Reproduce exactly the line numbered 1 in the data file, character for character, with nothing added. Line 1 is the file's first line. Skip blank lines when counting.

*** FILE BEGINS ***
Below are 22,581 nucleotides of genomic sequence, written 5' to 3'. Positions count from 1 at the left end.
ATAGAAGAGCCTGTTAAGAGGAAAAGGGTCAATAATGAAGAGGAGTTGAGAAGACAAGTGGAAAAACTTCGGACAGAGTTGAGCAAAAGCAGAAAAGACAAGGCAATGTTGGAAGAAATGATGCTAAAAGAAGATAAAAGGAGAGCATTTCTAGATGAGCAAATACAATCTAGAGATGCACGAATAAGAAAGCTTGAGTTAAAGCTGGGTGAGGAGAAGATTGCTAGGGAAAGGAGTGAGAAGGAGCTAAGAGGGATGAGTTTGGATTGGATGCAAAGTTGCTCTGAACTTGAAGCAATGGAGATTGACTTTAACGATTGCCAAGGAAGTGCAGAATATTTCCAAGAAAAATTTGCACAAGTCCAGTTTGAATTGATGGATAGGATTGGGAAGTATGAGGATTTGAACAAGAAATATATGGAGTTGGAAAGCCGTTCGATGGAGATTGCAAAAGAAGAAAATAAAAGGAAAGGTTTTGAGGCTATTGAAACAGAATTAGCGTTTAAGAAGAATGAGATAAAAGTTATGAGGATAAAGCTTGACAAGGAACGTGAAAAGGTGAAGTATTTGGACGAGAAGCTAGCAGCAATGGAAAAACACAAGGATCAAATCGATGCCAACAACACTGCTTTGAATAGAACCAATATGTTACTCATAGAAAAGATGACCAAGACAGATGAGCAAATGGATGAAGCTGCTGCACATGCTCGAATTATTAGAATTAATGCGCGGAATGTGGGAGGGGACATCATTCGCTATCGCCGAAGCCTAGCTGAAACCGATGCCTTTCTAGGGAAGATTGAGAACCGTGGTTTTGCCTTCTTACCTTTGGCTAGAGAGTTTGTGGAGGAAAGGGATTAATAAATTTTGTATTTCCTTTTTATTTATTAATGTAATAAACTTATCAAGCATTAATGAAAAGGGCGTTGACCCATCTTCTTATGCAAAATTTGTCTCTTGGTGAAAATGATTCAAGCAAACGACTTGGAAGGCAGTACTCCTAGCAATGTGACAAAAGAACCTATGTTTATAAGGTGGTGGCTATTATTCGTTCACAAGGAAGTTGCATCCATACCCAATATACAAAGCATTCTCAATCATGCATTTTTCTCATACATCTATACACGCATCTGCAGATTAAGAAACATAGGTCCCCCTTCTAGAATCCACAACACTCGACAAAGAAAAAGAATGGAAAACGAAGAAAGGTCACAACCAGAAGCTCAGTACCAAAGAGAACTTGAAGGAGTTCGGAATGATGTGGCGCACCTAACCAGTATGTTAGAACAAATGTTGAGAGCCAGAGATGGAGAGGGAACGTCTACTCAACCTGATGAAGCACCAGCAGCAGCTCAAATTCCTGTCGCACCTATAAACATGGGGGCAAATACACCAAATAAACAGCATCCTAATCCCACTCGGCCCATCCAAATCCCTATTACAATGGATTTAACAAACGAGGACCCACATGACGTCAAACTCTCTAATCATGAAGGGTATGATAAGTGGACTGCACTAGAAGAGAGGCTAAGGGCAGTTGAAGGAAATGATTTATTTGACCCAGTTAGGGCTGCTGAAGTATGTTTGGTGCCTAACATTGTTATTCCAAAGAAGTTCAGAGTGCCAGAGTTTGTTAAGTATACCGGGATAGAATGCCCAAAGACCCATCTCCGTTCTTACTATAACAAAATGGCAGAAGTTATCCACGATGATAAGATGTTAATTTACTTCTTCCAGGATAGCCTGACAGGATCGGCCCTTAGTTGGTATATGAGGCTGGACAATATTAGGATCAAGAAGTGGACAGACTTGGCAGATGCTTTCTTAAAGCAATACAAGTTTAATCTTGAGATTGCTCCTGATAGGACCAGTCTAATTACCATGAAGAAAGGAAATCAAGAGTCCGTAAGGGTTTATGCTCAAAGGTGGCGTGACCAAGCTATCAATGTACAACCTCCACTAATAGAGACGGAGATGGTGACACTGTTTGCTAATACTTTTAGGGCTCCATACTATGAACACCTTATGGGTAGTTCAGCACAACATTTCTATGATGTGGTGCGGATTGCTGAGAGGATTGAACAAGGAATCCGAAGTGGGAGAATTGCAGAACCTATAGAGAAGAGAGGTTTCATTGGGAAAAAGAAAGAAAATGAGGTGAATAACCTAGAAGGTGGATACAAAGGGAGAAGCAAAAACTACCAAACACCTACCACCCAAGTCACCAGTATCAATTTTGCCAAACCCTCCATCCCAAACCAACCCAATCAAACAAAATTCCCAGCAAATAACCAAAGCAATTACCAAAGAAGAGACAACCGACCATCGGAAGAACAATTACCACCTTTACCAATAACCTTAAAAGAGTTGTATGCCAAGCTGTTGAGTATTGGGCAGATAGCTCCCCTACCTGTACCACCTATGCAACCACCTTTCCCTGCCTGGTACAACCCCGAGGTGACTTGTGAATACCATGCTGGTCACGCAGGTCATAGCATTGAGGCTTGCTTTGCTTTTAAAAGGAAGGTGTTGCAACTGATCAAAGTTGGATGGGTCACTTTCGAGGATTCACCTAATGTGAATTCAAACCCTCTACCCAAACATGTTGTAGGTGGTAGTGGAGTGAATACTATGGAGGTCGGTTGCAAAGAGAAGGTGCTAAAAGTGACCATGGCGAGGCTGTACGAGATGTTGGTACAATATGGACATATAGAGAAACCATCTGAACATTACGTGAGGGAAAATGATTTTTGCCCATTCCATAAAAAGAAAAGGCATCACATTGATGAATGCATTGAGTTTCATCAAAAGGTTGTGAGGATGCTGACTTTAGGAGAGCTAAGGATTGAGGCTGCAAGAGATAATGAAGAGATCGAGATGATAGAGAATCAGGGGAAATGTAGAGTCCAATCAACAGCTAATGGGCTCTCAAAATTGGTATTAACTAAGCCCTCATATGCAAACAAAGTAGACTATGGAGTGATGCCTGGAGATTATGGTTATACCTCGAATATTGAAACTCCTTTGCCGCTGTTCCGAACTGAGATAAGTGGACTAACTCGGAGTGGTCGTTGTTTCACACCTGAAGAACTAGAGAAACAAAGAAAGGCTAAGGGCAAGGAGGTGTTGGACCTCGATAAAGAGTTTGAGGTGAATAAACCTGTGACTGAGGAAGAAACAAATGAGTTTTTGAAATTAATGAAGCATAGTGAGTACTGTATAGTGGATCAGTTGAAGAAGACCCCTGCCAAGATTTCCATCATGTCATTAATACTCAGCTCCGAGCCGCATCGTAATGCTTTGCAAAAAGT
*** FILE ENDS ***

Below are 22,581 nucleotides of genomic sequence, written 5' to 3'. Positions count from 1 at the left end.